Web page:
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## Outside the sensitivity region

With the Bayesian method it is possible to trace the point in which an unstated condition has been introduced, and how to remove it, or how to take it into account. With the form of the likelihood used in () it was implicit that should not exceed . A more physically motivated likelihood should be:

 (9.24)

Taking a uniform prior, we get the following posterior:

 (9.25)

where comes from the integral . So, we get our solution () for . In general, the probability that is smaller than 1 and decreases for increasing . For the parameters of experiment the integral in the denominator is equal to 0.0058. Therefore, if, for example,

There is another reasoning which leads to the same conclusion. At the detector has zero sensitivity. For this reason, in case of null observation, this values gets the maximum degree of belief. As far as larger values are concerned, the odds ratios with respect to must be invariant, since they are not influenced by the experimental observations, i.e.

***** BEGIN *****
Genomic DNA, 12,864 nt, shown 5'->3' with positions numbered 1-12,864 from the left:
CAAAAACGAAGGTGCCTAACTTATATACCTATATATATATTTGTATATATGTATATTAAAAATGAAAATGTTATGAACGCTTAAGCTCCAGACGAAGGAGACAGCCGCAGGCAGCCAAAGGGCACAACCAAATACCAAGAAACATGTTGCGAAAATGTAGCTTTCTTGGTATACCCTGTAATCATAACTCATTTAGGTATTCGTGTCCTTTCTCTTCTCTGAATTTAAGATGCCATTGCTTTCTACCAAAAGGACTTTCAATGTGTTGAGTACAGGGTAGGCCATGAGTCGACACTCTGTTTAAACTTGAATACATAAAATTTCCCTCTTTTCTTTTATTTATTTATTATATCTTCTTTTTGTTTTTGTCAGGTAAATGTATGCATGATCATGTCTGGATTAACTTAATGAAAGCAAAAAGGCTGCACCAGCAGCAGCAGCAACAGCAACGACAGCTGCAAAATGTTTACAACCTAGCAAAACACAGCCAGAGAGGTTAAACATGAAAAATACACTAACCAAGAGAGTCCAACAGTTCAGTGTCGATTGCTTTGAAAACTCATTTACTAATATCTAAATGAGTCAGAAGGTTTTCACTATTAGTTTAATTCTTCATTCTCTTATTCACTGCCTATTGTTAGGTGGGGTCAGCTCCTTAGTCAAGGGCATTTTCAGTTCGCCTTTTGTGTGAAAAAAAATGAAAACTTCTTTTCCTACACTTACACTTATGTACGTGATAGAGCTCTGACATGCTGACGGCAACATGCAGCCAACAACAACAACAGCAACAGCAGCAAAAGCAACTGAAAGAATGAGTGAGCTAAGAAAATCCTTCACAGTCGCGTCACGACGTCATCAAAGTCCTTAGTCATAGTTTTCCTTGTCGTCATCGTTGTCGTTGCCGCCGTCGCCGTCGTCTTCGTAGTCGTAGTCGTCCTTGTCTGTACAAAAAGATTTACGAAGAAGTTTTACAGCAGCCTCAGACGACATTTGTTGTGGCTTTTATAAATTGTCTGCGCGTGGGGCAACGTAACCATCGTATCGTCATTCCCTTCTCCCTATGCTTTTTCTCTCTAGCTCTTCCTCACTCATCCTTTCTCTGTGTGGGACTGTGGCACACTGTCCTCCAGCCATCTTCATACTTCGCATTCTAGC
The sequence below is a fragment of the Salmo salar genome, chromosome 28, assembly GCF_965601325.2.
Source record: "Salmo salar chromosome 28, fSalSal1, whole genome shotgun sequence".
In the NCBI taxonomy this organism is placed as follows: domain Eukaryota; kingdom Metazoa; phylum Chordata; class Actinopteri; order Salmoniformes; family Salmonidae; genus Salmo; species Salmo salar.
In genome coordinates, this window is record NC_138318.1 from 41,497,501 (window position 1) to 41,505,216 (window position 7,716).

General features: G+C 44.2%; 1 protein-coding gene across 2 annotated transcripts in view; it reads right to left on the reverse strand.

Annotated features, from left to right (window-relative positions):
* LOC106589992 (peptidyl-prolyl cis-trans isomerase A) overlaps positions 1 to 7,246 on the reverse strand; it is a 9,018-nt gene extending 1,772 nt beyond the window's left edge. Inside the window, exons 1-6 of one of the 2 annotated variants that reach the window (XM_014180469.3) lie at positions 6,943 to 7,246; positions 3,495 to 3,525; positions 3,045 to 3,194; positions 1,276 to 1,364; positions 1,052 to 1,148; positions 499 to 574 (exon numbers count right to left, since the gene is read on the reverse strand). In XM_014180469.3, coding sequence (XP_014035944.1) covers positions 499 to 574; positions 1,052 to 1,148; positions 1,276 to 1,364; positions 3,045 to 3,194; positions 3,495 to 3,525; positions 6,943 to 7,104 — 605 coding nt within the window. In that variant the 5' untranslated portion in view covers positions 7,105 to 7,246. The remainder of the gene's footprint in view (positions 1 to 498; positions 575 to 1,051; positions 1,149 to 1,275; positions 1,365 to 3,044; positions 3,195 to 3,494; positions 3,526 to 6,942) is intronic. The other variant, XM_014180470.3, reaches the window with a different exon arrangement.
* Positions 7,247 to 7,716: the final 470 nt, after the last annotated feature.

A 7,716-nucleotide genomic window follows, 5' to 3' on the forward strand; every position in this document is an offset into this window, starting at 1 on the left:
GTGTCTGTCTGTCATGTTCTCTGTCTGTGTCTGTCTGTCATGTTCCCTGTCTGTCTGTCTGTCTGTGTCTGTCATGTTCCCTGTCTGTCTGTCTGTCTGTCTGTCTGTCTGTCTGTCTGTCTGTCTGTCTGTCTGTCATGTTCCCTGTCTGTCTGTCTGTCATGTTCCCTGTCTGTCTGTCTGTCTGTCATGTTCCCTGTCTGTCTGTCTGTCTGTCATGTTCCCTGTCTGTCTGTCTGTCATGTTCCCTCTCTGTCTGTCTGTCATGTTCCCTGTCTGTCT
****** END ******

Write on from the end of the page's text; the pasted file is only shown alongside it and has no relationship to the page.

(9.26)

Since we are using, for the moment, a uniform distribution, the condition gives:

 (9.27)

We easily get the result shown in Fig. by this piece of Mathematica code:

(********************************************************)
famax=fa/.m->eba
f2a=If[m<eba, fa, famax]

(* f2a(m) represents instead the (improper) distribution
extended also for values larger that eba, in the light
of a flat prior and of the Experiment A *)

Plot[f2a, {m,0.06,0.15}]
(********************************************************)


The curve is extended on the right side up to a limit which cannot be determined by this experiment, it could virtually go to infinity. For this reason the ratio of probabilities

decreases (i.e. we tend to believe more strongly large mass values) but its exact value is not well defined. For this reason we leave the function `open' on the right side and unnormalized. The normalization will be done when we can include other data which can provide an upper limit.

Next: Including other experiments Up: Constraining the mass of Previous: Interpretation of the results   Contents
Giulio D'Agostini 2003-05-15